Social Proof Strategies and their Importance in Ecommerce

JJ TysonEcommerce

Title Card for "Social Proof Strategies and their importance in Ecommerce

Defining Social Proof

Social proof has become a hot topic in ecommerce, but what is it, exactly?

Social proof is a sales tactic based on what researchers call “Informational Social Influence.” This psychological principle states that when people are unsure of how to act, they tend to imitate the behavior of others.

For example, let’s say you’re getting pizza with people you don’t know well. Without mentioning it, every person in the group starts eating their pizza by cutting it with a knife and fork. Psychology says that in these situations, you’re likely to imitate their behavior, even if you would have normally eaten the pizza with your hands.

Applications in Ecommerce 

The same principle can apply in online shopping. That means that if you can demonstrate that people like, trust, and purchase from your site, it will make future customers more likely to do so. Simple right?

Social proof demonstrates the legitimacy of your site, builds consumer trust, and encourages new customers to “hop on the bandwagon.” 

There are a number of ways to create social proof in an ecommerce context. These cost-effective forms of marketing enhance your brand and create a sense of trust between your current and prospective customers. Let’s take a look. 

Social Proof Through Product Reviews 

Buying from an unfamiliar site often feels like a gamble. You don’t know the website. You haven’t physically seen the product you’re buying. It can be scary.

Allowing customers to leave reviews lets potential purchasers to see how great your products are in an unbiased way.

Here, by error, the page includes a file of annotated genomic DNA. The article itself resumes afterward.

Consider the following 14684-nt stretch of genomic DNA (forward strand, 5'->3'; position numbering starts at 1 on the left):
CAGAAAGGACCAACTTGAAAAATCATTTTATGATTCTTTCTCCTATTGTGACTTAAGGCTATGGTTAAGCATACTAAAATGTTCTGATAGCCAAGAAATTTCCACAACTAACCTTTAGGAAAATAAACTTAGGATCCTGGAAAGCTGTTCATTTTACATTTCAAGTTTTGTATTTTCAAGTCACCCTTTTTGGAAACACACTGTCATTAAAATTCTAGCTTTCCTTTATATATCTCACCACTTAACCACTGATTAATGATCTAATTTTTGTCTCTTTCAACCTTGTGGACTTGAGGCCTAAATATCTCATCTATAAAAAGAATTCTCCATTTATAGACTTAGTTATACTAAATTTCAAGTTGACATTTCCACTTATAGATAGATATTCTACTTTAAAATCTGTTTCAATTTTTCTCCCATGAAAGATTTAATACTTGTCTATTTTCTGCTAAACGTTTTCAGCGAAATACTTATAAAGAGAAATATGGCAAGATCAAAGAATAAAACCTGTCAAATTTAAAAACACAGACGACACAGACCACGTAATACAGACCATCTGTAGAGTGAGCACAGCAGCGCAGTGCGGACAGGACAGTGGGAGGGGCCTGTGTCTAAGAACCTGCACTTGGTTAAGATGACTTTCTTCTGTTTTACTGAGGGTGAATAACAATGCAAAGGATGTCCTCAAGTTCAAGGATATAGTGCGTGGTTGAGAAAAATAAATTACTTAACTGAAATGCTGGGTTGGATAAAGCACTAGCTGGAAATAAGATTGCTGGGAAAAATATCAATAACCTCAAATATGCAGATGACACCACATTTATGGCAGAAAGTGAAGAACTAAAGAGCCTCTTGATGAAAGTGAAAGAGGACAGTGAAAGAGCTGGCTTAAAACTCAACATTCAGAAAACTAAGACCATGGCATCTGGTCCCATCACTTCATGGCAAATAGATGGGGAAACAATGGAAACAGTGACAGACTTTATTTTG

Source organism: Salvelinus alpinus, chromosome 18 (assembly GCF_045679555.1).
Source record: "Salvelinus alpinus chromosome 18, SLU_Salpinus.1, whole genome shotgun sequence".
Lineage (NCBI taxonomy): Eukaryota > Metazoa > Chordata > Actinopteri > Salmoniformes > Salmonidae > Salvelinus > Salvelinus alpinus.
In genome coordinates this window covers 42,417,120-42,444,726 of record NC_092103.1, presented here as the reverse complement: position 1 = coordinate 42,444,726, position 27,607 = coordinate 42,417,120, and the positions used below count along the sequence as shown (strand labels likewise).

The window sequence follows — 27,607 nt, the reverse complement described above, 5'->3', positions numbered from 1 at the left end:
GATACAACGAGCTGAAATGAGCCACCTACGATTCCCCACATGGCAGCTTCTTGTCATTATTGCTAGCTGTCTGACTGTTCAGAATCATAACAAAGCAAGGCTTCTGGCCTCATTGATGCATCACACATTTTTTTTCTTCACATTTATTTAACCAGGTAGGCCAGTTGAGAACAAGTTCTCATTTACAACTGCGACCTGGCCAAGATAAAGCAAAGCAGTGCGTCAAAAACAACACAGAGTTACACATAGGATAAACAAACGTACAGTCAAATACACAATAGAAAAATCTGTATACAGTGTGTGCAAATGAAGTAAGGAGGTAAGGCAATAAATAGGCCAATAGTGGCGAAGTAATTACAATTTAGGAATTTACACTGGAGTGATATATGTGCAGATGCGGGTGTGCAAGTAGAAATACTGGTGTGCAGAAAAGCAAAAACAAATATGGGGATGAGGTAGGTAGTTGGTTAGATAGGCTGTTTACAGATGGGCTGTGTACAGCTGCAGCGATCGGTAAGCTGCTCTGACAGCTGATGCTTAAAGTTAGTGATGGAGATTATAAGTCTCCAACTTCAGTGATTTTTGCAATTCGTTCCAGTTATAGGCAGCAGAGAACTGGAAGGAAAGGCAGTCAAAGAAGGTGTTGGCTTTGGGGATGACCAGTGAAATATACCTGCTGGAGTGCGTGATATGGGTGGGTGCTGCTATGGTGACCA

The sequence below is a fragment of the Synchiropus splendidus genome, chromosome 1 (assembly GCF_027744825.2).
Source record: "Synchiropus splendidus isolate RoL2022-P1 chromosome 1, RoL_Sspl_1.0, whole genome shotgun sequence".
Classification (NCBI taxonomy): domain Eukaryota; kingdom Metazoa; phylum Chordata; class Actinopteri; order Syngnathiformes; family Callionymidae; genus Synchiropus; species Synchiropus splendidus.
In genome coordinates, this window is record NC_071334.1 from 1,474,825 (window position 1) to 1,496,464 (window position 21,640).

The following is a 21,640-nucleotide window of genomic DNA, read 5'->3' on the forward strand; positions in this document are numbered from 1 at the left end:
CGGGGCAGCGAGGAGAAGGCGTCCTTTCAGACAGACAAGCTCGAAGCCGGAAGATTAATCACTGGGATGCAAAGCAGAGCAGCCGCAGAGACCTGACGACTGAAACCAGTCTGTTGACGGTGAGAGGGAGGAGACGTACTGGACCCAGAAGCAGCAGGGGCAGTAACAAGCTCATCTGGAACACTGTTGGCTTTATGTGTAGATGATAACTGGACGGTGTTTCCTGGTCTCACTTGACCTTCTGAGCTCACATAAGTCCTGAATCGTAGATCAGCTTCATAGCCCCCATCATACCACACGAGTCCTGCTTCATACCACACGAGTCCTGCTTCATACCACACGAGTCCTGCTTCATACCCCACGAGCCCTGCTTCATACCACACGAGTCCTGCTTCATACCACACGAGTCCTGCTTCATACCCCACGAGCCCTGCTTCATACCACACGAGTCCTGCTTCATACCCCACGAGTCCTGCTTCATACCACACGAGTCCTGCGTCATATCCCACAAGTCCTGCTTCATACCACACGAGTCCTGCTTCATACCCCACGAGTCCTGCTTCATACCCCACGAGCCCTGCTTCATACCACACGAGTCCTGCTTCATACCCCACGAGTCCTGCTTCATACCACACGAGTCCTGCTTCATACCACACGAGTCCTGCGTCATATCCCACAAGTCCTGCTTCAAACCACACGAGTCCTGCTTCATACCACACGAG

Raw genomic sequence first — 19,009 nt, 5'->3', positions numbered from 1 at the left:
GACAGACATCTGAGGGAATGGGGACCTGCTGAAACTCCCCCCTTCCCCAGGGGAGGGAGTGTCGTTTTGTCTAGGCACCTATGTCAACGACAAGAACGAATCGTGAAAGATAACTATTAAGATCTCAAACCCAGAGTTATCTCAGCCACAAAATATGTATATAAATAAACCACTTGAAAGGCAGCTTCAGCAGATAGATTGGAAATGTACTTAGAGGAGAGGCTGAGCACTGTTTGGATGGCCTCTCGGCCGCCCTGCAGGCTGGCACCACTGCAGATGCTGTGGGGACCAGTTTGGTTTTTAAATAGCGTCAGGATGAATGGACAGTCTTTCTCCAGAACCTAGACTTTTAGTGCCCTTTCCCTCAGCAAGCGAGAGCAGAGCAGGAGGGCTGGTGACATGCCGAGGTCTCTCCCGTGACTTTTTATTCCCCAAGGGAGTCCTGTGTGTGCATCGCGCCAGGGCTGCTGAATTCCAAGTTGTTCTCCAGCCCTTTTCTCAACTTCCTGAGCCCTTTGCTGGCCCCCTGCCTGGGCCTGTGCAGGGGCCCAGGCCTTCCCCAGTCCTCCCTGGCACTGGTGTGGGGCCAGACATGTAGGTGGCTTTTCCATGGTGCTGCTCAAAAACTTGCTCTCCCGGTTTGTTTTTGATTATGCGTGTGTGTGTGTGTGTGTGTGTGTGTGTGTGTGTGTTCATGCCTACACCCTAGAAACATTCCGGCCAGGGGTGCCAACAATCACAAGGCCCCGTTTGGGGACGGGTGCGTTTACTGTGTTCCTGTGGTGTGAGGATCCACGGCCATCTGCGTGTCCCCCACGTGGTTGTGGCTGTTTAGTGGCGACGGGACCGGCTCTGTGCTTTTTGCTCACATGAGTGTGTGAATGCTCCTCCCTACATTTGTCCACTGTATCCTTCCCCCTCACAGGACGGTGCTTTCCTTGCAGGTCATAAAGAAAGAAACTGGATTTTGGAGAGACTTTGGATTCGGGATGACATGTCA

Another benefit of product reviews? Customers trust them. In fact, 93% of online customers partially base purchasing decisions on user-created reviews. Furthermore, 84% of consumers trust product reviews as much as a personal recommendation.

Building a Base of Product Reviews

While reviews are extremely helpful for generating sales, getting people to leave a review can sometimes be a challenge. Unfortunately, studies show that people are more likely to leave a review about a negative experience than a positive one. So how can you balance this out and generate excellent reviews? 

One way to accomplish this is through a Lifecycle campaign. This type of email remarketing centers around messaging customers after they make a purchase; it tends to focus on building lifetime value. Another use of Lifecycle marketing is generating social proof. 

For instance, one week after purchase, you can simply send a follow-up email asking the customer to leave a review. If they fail to respond, a second follow-up can include an incentive, whether this is a discount, free gift, or a small gift-card to be used towards a future purchase. 

Simple strategies of this kind can quickly build your base of reviews and make shoppers feel more comfortable ordering from you.

Social Proof Through Highlighting Recent Purchases